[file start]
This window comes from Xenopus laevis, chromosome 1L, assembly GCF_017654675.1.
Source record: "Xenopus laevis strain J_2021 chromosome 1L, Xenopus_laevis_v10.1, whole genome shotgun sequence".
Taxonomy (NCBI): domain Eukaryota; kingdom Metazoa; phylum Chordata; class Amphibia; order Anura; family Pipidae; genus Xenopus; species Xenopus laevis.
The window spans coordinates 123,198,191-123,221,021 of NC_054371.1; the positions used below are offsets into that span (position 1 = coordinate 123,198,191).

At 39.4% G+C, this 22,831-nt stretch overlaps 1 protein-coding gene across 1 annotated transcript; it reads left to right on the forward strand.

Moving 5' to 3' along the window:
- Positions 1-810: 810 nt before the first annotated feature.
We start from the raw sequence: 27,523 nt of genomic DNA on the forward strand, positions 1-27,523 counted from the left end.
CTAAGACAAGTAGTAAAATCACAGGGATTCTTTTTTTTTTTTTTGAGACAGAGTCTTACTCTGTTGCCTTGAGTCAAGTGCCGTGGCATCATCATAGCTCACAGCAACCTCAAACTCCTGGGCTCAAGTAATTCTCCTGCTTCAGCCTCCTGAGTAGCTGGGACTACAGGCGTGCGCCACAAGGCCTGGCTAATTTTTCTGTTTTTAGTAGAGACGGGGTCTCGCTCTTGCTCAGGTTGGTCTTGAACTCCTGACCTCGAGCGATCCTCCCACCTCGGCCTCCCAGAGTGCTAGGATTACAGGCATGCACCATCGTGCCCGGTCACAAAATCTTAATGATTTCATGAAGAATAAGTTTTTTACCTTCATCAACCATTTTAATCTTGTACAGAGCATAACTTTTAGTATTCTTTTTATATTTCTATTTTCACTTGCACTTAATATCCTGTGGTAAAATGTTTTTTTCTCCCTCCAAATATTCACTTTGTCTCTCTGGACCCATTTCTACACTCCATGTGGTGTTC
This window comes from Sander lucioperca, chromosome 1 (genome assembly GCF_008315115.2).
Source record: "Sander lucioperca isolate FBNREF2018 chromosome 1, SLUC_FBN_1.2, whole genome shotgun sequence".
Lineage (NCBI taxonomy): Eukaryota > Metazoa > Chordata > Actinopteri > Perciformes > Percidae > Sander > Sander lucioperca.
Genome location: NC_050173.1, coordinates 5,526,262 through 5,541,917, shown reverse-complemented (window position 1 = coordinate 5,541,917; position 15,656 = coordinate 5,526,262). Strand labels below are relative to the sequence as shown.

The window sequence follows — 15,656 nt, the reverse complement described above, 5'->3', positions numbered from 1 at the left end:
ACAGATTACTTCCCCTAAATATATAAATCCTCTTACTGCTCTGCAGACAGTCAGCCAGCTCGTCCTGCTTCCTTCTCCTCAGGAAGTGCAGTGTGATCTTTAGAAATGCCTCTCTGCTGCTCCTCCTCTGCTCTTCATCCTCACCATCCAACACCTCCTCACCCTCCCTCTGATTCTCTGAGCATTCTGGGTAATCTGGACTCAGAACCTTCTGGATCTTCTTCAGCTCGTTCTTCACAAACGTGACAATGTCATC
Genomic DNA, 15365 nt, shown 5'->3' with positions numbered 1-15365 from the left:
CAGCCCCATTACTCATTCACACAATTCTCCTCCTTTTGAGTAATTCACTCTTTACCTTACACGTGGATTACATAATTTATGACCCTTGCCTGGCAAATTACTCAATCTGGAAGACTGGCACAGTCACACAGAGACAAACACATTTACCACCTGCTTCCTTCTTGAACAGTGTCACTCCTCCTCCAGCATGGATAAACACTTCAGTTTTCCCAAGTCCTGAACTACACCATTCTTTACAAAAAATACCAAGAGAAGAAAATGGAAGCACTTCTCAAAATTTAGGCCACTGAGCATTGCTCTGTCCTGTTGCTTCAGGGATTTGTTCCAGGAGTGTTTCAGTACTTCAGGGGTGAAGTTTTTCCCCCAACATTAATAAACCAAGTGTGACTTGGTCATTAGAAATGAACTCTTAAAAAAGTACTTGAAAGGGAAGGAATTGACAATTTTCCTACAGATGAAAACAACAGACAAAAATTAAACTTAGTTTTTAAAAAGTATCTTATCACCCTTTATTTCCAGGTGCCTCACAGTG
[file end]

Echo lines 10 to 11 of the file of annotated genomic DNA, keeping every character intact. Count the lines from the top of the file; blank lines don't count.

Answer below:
This window comes from Sander lucioperca, chromosome 1 (genome assembly GCF_008315115.2).
Source record: "Sander lucioperca isolate FBNREF2018 chromosome 1, SLUC_FBN_1.2, whole genome shotgun sequence".